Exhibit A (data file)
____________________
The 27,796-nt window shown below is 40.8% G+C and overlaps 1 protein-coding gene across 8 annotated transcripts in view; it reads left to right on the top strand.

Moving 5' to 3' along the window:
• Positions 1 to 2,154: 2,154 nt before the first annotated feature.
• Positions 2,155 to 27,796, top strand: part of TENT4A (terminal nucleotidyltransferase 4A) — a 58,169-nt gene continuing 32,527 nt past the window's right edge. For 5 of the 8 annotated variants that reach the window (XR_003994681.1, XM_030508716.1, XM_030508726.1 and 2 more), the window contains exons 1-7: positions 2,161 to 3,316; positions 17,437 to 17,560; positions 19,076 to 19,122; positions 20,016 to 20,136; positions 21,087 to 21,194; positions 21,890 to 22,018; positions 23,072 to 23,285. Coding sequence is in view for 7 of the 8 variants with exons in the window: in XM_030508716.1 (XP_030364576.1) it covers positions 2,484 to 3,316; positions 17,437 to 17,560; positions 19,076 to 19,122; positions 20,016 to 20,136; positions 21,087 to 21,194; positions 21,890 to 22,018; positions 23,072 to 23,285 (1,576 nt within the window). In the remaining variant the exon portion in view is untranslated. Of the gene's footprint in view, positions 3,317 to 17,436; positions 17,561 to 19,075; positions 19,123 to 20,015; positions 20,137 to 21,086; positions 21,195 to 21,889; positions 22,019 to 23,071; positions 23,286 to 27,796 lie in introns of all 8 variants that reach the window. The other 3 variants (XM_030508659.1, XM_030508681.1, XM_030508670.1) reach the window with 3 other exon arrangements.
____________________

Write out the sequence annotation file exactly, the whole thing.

The 27,796-nt window shown below is 40.8% G+C and overlaps 1 protein-coding gene across 8 annotated transcripts in view; it reads left to right on the top strand.

Moving 5' to 3' along the window:
• Positions 1 to 2,154: 2,154 nt before the first annotated feature.
• Positions 2,155 to 27,796, top strand: part of TENT4A (terminal nucleotidyltransferase 4A) — a 58,169-nt gene continuing 32,527 nt past the window's right edge. For 5 of the 8 annotated variants that reach the window (XR_003994681.1, XM_030508716.1, XM_030508726.1 and 2 more), the window contains exons 1-7: positions 2,161 to 3,316; positions 17,437 to 17,560; positions 19,076 to 19,122; positions 20,016 to 20,136; positions 21,087 to 21,194; positions 21,890 to 22,018; positions 23,072 to 23,285. Coding sequence is in view for 7 of the 8 variants with exons in the window: in XM_030508716.1 (XP_030364576.1) it covers positions 2,484 to 3,316; positions 17,437 to 17,560; positions 19,076 to 19,122; positions 20,016 to 20,136; positions 21,087 to 21,194; positions 21,890 to 22,018; positions 23,072 to 23,285 (1,576 nt within the window). In the remaining variant the exon portion in view is untranslated. Of the gene's footprint in view, positions 3,317 to 17,436; positions 17,561 to 19,075; positions 19,123 to 20,015; positions 20,137 to 21,086; positions 21,195 to 21,889; positions 22,019 to 23,071; positions 23,286 to 27,796 lie in introns of all 8 variants that reach the window. The other 3 variants (XM_030508659.1, XM_030508681.1, XM_030508670.1) reach the window with 3 other exon arrangements.